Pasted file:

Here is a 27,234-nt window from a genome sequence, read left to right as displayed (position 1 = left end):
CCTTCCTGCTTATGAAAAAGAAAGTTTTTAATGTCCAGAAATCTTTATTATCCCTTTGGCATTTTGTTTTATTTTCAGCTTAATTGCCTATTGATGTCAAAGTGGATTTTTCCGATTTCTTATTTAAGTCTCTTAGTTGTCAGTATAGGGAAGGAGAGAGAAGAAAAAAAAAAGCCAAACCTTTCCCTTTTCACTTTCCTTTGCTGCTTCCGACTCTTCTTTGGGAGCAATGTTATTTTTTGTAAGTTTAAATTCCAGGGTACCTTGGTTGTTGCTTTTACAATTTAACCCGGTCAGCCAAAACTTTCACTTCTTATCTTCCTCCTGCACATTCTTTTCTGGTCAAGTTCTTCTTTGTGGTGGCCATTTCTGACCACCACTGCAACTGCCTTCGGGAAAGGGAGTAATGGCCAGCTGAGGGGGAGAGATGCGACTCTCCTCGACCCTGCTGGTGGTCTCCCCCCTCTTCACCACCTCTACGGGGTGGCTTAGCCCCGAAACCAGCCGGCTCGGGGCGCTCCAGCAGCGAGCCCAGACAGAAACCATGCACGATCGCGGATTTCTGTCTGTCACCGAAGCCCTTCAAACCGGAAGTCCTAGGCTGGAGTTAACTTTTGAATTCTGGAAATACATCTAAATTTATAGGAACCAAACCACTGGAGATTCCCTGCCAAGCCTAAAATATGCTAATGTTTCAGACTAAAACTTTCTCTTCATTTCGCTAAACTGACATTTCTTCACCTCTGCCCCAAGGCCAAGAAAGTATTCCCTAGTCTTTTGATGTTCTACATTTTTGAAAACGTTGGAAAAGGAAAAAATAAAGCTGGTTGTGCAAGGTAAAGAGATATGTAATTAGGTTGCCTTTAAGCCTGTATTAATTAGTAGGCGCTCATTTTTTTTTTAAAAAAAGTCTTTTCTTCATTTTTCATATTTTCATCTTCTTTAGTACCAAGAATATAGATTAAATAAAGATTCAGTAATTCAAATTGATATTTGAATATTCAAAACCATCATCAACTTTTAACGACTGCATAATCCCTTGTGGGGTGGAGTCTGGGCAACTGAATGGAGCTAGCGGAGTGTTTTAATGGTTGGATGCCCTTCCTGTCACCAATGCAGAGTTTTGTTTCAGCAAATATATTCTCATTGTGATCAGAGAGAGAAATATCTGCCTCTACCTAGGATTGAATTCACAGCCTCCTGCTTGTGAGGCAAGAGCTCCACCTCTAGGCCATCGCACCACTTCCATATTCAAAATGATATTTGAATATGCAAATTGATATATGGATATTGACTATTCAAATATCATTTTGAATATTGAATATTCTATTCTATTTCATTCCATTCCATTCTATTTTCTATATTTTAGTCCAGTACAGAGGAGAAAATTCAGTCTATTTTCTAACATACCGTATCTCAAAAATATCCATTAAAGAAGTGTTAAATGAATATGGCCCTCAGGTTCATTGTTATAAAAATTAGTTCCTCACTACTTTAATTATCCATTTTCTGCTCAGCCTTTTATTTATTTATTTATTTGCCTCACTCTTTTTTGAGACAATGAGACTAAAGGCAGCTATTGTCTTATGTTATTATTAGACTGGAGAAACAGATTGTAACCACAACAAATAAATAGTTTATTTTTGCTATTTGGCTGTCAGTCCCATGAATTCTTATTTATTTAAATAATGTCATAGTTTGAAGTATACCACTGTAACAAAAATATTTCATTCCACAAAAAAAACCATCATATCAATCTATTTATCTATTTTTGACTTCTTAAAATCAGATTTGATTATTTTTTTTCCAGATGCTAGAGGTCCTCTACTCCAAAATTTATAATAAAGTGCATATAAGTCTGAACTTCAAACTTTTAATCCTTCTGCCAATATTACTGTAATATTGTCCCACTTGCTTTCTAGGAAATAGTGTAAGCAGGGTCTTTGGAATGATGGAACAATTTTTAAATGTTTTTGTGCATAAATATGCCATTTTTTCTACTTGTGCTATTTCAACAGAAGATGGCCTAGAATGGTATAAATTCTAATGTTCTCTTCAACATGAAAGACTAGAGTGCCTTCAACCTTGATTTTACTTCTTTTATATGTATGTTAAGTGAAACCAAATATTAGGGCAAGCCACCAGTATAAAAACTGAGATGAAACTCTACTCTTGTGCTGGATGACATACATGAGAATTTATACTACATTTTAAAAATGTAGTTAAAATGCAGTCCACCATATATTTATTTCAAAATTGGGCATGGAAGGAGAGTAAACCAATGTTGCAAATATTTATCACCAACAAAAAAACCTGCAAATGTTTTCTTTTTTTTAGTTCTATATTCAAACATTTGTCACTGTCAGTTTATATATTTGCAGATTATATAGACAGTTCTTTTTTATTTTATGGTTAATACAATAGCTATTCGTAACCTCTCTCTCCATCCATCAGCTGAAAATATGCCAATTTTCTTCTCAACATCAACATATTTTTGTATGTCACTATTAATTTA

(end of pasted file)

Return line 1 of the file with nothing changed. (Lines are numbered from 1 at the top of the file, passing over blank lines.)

Here is a 27,234-nt window from a genome sequence, read left to right as displayed (position 1 = left end):